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Finnish Greens ease stance on early nuclear closures

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Finnish Greens ease stance on early nuclear closures

Finland's Green League has broken ranks with other environmentalist green parties by abandoning its hardline opposition to existing nuclear power plants.

Pro-nuclear "ecomodernists" are hailing the change as a sign of a growing schism in the wider green party movement, but the Finnish party remains committed to a long-term nuclear phase-out and opposed to new nuclear projects.

After much discussion, the Green League voted to relax its anti-nuclear stance at a recent party convention ahead of the country's parliamentary elections set to be held April 2019. The party endorsed a technology-neutral, market-friendly attitude to cleaner energy that still rejects nuclear power for economic reasons but demands other emissions-free energy resources replace any retiring reactors.

SNL Image

TVO's 1600-MW Olkiluoto 3 project in Eurajoki, Finland, in August 2016.

Source: TVO

The Green League wants to avoid replacing nuclear generation with carbon-emitting fossil fuel-fired generation, which has been the case elsewhere. For instance, the 2012 retirements of two plants in California and Wisconsin saw those states' emissions increase 35% and 16%, respectively.

"We [now] have no dogmatic position, only a small minority of voters voted against nuclear energy," Green League Chairman Touko Aalto told Helsingin Sanomat. "Before, and until today, people resisted nuclear energy for ideological reasons. Today, it is largely supported by ideological grounds."

Matti Virtanen, a journalist at Talouselämä, observed that "the ecomodernists [are] slowly gain[ing] ground in the party elite" and that the policy shift is reflective of that change. But, "in practice the party is unable to break its' anti-nuclear tradition without splitting in two," said Virtanen on Twitter.

The internal divide came to the forefront in 2017 when four Green League municipal candidates endorsed nuclear energy. The Green League ended up winning 12.5% of the vote, which environmental analyst J.M. Korhonen attributed to a range of social and policy issues — but not environmentalism. A 2017 survey conducted by TNS Gallup found that 41% of Finns favor nuclear power, while 23% oppose it, with the remaining 64% having no opinion.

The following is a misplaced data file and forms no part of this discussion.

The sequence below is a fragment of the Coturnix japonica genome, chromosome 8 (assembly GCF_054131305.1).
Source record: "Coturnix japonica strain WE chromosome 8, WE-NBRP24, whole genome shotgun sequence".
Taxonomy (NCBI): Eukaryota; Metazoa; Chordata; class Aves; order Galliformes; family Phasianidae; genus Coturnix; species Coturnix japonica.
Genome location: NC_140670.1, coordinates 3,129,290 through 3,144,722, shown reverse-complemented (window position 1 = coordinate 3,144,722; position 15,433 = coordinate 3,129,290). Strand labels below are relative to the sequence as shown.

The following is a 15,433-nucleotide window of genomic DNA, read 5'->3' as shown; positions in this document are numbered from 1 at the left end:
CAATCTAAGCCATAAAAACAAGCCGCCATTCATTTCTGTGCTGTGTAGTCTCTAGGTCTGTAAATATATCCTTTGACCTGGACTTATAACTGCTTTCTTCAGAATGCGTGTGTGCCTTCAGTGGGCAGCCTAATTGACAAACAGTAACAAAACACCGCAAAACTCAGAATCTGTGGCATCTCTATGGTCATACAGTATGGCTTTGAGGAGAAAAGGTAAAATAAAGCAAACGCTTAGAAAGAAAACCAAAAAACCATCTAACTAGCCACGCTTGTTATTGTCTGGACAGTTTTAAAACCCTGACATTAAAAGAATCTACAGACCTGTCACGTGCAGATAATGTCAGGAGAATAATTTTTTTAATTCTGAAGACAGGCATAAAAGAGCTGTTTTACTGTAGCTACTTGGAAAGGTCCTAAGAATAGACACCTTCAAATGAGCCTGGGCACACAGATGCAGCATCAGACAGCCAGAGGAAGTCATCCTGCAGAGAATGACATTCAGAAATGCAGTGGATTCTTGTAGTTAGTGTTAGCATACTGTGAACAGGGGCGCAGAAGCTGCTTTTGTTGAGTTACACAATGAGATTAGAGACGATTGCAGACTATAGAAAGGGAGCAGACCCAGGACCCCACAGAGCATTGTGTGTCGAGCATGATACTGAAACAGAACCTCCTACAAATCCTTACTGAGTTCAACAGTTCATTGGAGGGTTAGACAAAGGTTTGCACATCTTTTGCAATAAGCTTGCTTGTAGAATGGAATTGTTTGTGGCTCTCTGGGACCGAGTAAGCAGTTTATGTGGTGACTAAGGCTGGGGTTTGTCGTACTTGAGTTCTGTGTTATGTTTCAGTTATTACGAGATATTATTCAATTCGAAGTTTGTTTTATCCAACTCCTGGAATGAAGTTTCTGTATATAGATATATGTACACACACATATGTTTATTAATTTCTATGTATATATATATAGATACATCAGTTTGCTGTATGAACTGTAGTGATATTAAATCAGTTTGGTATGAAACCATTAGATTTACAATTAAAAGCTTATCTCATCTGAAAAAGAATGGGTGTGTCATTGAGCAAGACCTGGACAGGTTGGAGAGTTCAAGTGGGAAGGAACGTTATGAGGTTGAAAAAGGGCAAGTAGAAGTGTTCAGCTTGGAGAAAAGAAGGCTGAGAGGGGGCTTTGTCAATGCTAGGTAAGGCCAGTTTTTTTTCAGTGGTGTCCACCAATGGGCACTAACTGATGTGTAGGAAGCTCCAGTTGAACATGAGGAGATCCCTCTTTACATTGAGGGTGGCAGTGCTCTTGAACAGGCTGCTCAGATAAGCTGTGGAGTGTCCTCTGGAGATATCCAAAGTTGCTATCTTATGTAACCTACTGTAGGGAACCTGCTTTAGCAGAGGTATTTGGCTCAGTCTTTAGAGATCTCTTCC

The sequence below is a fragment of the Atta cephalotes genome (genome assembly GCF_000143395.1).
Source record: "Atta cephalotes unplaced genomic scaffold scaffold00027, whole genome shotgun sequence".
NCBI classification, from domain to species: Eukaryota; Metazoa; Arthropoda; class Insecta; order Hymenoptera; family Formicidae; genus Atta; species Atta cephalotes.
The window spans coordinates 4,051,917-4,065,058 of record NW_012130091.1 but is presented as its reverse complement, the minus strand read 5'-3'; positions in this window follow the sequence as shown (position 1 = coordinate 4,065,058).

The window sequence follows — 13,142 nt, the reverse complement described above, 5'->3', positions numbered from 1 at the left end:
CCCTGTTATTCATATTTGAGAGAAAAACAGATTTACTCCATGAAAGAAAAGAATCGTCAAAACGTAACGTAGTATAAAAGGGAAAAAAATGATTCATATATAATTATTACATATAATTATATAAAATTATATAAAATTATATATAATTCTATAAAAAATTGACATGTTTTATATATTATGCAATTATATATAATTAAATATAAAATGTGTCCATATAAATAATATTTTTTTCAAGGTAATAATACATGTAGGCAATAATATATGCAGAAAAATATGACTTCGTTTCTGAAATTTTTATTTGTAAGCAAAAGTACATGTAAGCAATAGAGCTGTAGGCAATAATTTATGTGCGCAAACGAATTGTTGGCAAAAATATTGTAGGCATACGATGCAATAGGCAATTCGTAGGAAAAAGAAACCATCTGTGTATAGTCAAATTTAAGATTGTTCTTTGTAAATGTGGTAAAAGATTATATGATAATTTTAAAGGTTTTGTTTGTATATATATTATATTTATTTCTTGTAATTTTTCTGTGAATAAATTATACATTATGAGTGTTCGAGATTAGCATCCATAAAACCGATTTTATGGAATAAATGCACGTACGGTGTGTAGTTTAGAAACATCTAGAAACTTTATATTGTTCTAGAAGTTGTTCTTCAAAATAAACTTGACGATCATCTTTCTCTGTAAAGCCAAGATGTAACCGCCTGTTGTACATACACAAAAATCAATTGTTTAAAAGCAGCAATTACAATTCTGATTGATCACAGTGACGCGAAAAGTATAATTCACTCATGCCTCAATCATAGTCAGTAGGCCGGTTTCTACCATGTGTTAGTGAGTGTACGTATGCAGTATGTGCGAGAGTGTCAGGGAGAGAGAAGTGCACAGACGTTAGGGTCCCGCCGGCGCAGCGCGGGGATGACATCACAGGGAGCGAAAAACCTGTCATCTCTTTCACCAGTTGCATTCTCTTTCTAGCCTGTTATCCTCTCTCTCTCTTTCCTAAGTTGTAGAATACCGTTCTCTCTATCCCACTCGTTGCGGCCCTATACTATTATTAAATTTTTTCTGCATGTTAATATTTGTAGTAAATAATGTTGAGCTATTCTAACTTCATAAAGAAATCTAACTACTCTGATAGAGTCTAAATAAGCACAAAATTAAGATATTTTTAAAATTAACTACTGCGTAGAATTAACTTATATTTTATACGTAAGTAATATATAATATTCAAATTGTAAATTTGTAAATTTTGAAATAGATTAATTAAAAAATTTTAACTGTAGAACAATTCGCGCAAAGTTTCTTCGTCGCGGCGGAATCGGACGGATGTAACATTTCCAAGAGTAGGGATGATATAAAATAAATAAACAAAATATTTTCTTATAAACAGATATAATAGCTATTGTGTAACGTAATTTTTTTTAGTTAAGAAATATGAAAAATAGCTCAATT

With the current election campaign, Green League Secretary General Lasse Miettinen acknowledged that "the wording has changed slightly" in the party's platform to endorse a scientific "non-Luddite approach" to combating climate change.

But in the long-run "our goal is to phase out nuclear energy," Miettinen said in an email. "The only qualification being that the said phase-out must be done in such a way that it does not increase CO2 emissions, i.e. the phase-out is a long-term goal."

In an email, famed former NASA climate scientist Dr. James Hansen praised the policy shift but said "progress follows the hearse" as "a few old [hardline anti-nuclear] geezers" in the party "need to die off soon for the sake of Finland and the world."

Finland forges ahead with new reactors and a permanent nuclear waste repository

According to Statistics Finland, Finland's four existing reactors supplied about 26% of the country's electricity in 2016, while net imports contributed 22%, hydropower about 18%, fossil fuels 17%, and the remainder mostly generated by wind and dirty biomass energy. The aim is to replace coal-fired generation by 2030 with carbon taxes and two new reactors as means to cut greenhouse gas emissions.

The greens have not taken a position on the two ongoing nuclear projects beyond expressing concern that their construction has been slow and problematic. "We don't want any more [new nuclear projects]," the party said.

SNL Image

Posiva Oy's ONKALO nuclear waste storage repository currently under construction in Eurajoki, Finland.

Source: Posiva Oy

Construction of the first of those projects, Teollisuuden Voima Oyj's 1600-MW Olkiluoto 3, began in 2005. Construction delays of this first-of-a-kind "EPR" pressurized water reactor by state-owned French nuclear developer Framatome, formerly a part of AREVA, and German engineering company Siemens AG have pushed back its slated commercial date by 10 years to September 2019 and boosted projected costs from €3.2 billion to an estimated €5.5 billion.

The second project, Fennovoima Ltd's 1200-MW Hanhikivi 1, is scheduled to start construction in 2019 and is being built by Russian state-owned nuclear developer Rosatom at an estimated cost of €6.7 billion. The commercial date of the pressurized water reactor AES-2006 design is 2024.

Finland is also nearing completion of the world's first permanent spent nuclear fuel repository at the Olkiluoto nuclear power plant on the west coast. Teollisuuden Voima Oyj subsidiary Posiva Oy began building the project in 2004. The €3.5 billion ONKALO deep geological repository will store more than 6,500 tons of nuclear waste in vertical holes about 1,400 feet underground.

Voimaosakeyhtiö SF claims a majority stake in Fennovoima alongside a minority stake by a Rosatom subsidiary.